Tips to maintain wellbeing, and reduce stress around the coronavirus and self-isolation

It’s natural to feel anxious at times like this, when the news around the global  coronavirus pandemic can feel overwhelming. It’s also highly possible that you, or those around you, if you’re self-isolating or working at home for an extended period of time may be prone to feelings of stress,  irritability, restlessness, boredom and loneliness.

Here are some tips from our co-founder Dr Clara Russell, on how to stay well.

Nourish your brain and your body

Comfort eating is natural when people become stressed, for others not eating can also be a coping mechanism. Opting for nourishing foods when you can, will benefit both your body and your brain. Swap white refined foods like rice, bread and pasta for brown wholegrain foods. Drink plenty of water for general well-being and good brain health and try to eat plenty of fruit, vegetables, nuts, seeds and oily fish.

Stay connected

Whether its Whatsapp, Facebook messenger, Facetime, Snapchat, Skype or the good old fashioned dog and bone, make sure you’re dialling in to friends and family, for your wellbeing and that of your nearest and dearest. This is especially important if you’re in self-isolation, and if that’s not your thing, send a letter or a postcard. The important thing is that you ‘connect’ – particularly during times of increased stress.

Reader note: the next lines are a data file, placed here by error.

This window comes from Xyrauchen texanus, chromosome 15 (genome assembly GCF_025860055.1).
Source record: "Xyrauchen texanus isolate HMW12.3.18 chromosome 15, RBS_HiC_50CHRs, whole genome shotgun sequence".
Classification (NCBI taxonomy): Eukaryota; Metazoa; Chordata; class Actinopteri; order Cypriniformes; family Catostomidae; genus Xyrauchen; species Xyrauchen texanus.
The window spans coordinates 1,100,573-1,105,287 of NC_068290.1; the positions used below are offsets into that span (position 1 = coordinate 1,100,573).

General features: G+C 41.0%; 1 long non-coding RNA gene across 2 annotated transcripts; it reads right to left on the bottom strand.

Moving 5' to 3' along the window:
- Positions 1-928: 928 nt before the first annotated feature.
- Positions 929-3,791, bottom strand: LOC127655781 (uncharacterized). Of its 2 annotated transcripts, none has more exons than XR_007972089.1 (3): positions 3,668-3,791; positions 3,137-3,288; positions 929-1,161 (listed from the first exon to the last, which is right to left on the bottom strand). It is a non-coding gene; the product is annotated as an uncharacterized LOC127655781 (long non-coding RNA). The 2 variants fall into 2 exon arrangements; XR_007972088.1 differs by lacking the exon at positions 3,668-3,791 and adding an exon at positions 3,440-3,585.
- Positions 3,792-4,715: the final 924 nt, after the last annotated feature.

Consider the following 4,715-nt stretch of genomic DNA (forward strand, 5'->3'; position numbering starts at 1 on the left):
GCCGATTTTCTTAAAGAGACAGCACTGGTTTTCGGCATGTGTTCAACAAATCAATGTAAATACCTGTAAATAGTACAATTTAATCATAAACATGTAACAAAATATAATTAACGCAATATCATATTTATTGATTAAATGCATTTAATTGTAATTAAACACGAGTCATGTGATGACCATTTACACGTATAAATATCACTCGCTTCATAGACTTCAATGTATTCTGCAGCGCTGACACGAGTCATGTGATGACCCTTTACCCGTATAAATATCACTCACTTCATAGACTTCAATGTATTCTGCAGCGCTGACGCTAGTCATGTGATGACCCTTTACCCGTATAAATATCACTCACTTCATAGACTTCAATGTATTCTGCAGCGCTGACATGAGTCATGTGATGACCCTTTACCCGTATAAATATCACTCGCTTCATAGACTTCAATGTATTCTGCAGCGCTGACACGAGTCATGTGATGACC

Train your brain

Challenge your mind with puzzles like Suduko, cross words or a game of chess. Or why not learn something new? Try a new recipe, take up a DIY skill, learn to play a musical instrument or start getting your garden or window box ready for Spring. Our brains, as well as our bodies need exercise to ensure optimum health for now, and for the future.

Get some fresh air

Whether it’s taking the bins out, tending your garden, watering your window box, or going for a short walk, try and get some fresh air and get some Vitamin D, if only for a few minutes. Spending time in green spaces or bringing nature into your everyday life can really benefit both your mental and physical wellbeing.

Get moving

Everyone knows that regular exercise is good for the body, and exercise is also one of the most effective ways to boost your mental wellbeing. The science tells us that even light exercise can relieve stress, improve your memory, helps you sleep better, boosts overall mood and help you people feel positive about themselves and their lives. It’s also powerful medicine for many common mental health challenges. 

If you don’t have much time try https://seven.app – we love it at Noggin HQ, and can be used by the whole family 

Dr Clara Russell